Scaling a successful business is easier with the right technology
The ubiquity of digital tools and resources in our daily lives makes it easier for businesses to build more personal relationships with their clientele, which can lead to greater customer uptake of products and services, and deeper loyalty over time.
It’s a fact of our digital age that technology has infiltrated pretty much every aspect of our lives, and there’s no denying that today’s more sophisticated technologies help to make our lives more efficient, productive and fun!
With new and exciting tools and resources launching every quarter — from branded content placed on apps, like WhatsApp and Facebook Messenger, to digital technology that improves people’s lives, including the fitness tracker you may have on your wrist right now — the opportunities to begin conversations with your customers are practically endless.
We need look no further than the activities we participate in every day to see how technology can fuel better customer interactions.
Imagine a local health and fitness company that’s leveraging digital technology to build better relationships with its members and grow its business. Assume the company has 58 staff members offering fitness classes, cooking lessons as well as spa and health treatments at three locations across the Greater Toronto Area. Conceivably, some of these services are also offered online via an interactive website and cloud-based mobile app. Each employee carries their own mobile phone, and the floor staff also use tablets to check reports on attendance, appointment bookings, and personal fitness stats.
With 63% of Millennials and 58% of GenXers willing to share data with companies in exchange for personalized offers and discounts, our hypothetical health club encourages each employee, from the president to the receptionists, to record and post rich content to the company’s Facebook, Instagram and Snapchat profiles. What gets the most views? Videos of the resident yoga guru’s latest fitness hacks; the VP of finance’s tips for managing carpal tunnel syndrome; and a receptionist’s cooking lesson that sneaks more vegetables into her kids’ diets without them realizing it.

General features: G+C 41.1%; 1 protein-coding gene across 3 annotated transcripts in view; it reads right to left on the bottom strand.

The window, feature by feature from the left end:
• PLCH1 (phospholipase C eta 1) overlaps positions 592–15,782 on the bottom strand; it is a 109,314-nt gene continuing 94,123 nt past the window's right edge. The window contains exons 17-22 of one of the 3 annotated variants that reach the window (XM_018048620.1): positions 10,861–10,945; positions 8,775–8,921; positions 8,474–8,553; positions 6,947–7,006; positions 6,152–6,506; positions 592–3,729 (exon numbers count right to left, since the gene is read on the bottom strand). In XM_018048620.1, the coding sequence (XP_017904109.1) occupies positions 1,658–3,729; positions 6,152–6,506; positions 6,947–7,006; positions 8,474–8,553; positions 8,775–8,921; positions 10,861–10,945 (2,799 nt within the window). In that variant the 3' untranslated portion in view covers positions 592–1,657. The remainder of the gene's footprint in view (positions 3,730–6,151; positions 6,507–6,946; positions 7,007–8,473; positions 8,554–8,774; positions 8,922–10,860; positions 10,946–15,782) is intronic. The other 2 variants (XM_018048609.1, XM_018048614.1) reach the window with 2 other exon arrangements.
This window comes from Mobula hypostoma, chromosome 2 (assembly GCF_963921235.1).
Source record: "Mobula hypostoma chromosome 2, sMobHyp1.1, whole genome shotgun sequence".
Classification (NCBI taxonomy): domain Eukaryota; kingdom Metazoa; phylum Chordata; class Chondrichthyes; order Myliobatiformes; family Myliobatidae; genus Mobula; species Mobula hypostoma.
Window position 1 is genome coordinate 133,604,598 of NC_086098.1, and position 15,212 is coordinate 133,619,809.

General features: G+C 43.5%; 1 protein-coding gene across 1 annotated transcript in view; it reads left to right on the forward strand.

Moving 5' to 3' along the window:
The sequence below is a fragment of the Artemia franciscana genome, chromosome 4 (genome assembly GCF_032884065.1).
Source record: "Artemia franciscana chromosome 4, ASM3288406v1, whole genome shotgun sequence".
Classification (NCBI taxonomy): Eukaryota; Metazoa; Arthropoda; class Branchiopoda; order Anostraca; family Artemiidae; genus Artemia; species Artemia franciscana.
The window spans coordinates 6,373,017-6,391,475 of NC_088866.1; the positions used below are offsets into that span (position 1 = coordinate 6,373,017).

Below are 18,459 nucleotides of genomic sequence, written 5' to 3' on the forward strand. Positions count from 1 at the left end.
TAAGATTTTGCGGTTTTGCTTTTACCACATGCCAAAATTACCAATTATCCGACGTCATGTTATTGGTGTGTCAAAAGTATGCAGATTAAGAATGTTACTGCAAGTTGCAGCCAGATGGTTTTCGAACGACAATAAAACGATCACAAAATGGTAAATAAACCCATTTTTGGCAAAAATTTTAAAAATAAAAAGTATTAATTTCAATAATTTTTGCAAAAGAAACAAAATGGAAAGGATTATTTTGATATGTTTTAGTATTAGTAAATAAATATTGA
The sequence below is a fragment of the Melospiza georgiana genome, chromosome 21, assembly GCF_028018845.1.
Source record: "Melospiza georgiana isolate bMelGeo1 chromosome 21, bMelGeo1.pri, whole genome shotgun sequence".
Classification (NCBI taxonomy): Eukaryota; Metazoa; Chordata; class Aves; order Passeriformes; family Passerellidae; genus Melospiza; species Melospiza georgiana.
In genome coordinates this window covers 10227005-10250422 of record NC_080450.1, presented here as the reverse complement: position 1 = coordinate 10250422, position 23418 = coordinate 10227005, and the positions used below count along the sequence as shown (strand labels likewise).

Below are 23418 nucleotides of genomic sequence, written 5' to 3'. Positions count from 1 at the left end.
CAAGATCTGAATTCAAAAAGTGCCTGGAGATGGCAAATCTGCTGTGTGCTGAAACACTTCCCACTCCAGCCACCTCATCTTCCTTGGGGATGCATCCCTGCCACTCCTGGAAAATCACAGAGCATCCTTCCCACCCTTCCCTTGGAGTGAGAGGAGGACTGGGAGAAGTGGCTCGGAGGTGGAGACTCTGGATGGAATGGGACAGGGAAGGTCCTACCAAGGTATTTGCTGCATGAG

Meanwhile, the company also offers members-only paid content, such as downloadable webinars and workshop material, fitness and diet-tracking templates, and more. This gated content is hosted on cloud-based content management platforms and in an on-premises network that supports faster and more secure access to crucial business information on the fly.
Backing up interactivity with infrastructure
Of course, all of this interactivity requires technology that can scale to meet the needs of a growing business. So, on one hand, the brick-and-mortar staff require reliable internet connectivity that performs equally well whether they’re making VoIP calls, posting videos to social media, streaming webinars from their on-prem servers, or conducting any number of tech- and data-intensive activities on a daily basis.
On the other hand, the executive staff — including finance, marketing, operations and other teams — are concerned with strengthening the value-added services that keep additional revenue coming in the door. That means making sure staff can upload gated content to the cloud without any lag time, and that clients can easily access their account information and make purchases via the company’s eCommerce site seamlessly. Plus, the company will need the added security of a dedicated line to protect sensitive corporate and customer information from cyber security threats.
Customer-centric businesses need scalable tech solutions to thrive
While your business may differ in size, structure or function from our hypothetical company, one factor remains true across the board: businesses need to transform the way they cater to their target audiences. Forward-thinking companies are working hard to provide richer, more interactive and engaging experiences that drive consumer buy-in and loyalty. However, it takes the right infrastructure to support this kind of transformation and the growth it drives.
About the AuthorMore Content by Ruth Zuchter